Deer Valley to the rescue
Maybe it had something to do with the musical program — the Mormon Tabernacle Choir was about to take the amphitheater stage at Deer Valley on Aug. 15. But, more likely, one particular concert-goer owes his life to a pair of well trained members of the resort’s summer bike patrol.
According to Deer Valley Ski and Mountain Bike Patrol manager Steve Graff, at approximately 6:30 p.m. a guest was dropped off at the entrance to the concert. Like many couples, he and his wife split up — she to park the car and he to find a place to sit on the grassy hillside. But as he started up the hill, he collapsed.
Two bystanders determined that the man was not breathing and had no pulse as a concert worker dashed off to alert the first-aid tent. Elaine Hunter and Dave Henthorne leapt into action. They grabbed a trauma bag and one of Deer Valley’s nine Automatic External Defibrillators (AEDs).
6:45, the man was hooked up to the AED, which lit up with the message: "Shock needed." According to Graff, a shock was administered at 6:46 and, by 6:47, the AED was detecting a near-normal heart rhythm.
"It was just the coolest thing. They brought him back to life," said Graff.
Graff credits Hunter and Henthorne’s commitment and training. Both have served on the resort’s ski patrol for four years and the summer bike patrol for three.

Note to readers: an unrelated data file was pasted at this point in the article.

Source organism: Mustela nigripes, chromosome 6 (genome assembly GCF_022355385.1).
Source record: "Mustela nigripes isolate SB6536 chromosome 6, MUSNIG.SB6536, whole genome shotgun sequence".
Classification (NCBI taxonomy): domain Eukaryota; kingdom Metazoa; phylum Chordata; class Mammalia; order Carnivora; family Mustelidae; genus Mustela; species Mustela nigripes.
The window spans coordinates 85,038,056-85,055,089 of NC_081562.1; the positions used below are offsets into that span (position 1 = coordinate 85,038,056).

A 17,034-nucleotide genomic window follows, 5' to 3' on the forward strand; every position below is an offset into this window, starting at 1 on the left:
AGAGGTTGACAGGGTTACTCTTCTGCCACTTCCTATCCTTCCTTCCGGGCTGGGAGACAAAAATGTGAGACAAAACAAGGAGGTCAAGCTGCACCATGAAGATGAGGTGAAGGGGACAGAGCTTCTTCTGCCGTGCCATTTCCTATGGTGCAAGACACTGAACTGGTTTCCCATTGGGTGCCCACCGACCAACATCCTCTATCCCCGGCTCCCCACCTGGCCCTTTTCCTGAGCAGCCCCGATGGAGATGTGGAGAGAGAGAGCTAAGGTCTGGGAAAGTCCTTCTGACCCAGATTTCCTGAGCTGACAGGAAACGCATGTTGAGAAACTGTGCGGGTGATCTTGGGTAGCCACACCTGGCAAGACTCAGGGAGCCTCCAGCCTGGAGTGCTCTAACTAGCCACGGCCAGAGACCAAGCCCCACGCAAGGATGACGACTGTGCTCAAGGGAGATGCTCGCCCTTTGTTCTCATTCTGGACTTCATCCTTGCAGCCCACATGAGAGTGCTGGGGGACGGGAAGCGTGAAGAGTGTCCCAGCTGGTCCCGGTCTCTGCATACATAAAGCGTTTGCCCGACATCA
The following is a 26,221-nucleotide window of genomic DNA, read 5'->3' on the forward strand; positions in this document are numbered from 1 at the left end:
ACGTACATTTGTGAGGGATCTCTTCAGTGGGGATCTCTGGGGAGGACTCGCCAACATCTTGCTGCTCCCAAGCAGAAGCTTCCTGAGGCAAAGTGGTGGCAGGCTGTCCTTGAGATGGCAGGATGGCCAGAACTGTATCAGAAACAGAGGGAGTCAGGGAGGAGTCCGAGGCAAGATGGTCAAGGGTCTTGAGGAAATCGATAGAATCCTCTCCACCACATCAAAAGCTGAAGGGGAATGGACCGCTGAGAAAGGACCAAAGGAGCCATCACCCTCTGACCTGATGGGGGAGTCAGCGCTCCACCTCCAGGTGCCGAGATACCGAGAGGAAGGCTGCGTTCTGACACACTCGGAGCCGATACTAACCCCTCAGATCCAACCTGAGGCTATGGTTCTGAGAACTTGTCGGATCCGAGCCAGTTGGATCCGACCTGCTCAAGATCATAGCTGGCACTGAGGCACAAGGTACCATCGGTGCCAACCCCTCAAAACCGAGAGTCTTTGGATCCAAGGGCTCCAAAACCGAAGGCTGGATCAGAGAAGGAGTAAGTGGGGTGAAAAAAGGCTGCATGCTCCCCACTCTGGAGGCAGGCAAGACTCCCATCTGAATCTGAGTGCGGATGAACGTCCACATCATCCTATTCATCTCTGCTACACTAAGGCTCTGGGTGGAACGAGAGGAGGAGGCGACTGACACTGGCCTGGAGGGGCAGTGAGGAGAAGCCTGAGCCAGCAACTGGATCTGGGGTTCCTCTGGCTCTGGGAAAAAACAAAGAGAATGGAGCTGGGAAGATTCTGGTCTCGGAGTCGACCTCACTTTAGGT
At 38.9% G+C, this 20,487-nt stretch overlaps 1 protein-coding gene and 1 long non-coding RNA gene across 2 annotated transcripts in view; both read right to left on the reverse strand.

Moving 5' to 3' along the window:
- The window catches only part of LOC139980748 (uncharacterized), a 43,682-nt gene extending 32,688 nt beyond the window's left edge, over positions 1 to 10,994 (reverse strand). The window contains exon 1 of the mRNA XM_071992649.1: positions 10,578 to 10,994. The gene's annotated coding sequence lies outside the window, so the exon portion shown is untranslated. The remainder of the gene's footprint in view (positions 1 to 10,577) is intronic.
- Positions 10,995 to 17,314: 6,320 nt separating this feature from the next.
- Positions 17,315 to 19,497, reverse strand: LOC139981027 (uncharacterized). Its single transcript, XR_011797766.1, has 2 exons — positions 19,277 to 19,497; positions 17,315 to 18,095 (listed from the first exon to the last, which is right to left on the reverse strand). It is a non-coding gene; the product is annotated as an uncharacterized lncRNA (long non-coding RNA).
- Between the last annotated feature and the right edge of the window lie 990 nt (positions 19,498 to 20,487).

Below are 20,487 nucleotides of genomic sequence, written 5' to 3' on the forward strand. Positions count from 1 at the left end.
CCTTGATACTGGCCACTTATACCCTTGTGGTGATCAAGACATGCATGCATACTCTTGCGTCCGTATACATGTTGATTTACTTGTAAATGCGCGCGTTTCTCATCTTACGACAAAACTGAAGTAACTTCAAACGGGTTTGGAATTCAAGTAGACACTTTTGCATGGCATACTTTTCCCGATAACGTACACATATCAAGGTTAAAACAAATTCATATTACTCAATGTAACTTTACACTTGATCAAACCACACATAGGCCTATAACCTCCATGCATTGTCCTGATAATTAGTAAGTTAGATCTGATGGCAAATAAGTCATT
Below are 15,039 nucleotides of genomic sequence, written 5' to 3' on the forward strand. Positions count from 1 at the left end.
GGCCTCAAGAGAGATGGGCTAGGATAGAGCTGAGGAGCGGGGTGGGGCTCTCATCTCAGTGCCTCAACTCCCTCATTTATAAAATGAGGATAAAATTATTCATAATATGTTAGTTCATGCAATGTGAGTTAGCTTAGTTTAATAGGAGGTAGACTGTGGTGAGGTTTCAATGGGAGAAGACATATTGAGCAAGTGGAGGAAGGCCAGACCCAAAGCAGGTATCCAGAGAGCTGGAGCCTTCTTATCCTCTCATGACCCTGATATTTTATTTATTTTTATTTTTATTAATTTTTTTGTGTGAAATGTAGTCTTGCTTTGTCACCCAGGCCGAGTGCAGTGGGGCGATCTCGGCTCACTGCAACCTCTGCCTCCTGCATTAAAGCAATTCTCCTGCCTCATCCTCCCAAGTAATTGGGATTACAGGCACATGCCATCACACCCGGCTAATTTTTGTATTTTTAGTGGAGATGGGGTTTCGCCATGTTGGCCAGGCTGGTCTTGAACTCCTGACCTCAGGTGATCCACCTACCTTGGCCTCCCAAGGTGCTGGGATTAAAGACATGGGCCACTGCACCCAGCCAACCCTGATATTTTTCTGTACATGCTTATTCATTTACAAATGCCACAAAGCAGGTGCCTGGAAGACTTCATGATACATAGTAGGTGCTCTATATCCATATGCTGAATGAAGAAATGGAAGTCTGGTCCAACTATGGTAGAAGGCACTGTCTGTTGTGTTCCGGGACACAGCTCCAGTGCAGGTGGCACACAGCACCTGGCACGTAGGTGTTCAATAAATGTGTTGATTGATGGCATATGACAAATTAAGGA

"Elaine is awesome. She is an avid skier, is conscientious and thorough," said Graff, adding that her teammate Henthorne, who once wanted to be a fireman, is totally dedicated to his work with the patrol.
By the time the ambulance arrived, the patient was stabilized and, miraculously, one week later he, his wife and his sister returned to Deer Valley to say thanks.
"He has been so gracious," said Graff. The man readily acknowledges that if the heart attack had occurred anywhere else he might not have survived.
According to Graff, everyone on the summer and winter patrols at Deer Valley is certified to use the AEDs. During the winter they are placed strategically around the mountain and, even though they are expensive, Graff says the resort never turns down his requests to buy more. "The fact that he collapsed within 50 yards from trained responders with the right equipment is what made the difference."
Editor’s note: Joe Dalto, the patient, emailed this quote to The Park Record on Friday: "Steve’s crew saved my life. I would do anything for them and I am glad they are recognized for the heroic work they do. Their speedy response prevented injury to my heart, my brain, and other vital organs. How much is a life saved worth? For me, my wife, and children it is priceless."
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A Summit County Councilor said recently that it will become necessary to require people to hold permits to use trails in the Snyderville Basin. There is concern that people from the Salt Lake Valley are contributing to overcrowding issues on the trails.